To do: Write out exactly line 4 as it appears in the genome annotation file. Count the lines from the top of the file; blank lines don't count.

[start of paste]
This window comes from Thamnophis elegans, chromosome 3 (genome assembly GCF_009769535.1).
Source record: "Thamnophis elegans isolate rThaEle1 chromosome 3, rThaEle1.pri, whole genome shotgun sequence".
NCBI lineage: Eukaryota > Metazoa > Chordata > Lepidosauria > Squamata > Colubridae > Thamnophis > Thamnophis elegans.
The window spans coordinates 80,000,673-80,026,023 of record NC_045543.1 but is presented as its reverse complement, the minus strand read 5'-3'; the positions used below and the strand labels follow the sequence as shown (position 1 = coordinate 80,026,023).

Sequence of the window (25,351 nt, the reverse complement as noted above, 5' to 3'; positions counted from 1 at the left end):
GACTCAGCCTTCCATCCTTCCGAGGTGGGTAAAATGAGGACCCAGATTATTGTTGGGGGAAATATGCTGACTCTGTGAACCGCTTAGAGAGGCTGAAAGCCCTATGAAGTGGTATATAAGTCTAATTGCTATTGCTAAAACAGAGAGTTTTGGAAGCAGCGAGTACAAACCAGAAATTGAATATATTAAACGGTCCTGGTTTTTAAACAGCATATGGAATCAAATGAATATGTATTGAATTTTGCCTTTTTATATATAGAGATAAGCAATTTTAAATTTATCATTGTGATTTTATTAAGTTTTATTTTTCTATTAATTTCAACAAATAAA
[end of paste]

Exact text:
The window spans coordinates 80,000,673-80,026,023 of record NC_045543.1 but is presented as its reverse complement, the minus strand read 5'-3'; the positions used below and the strand labels follow the sequence as shown (position 1 = coordinate 80,026,023).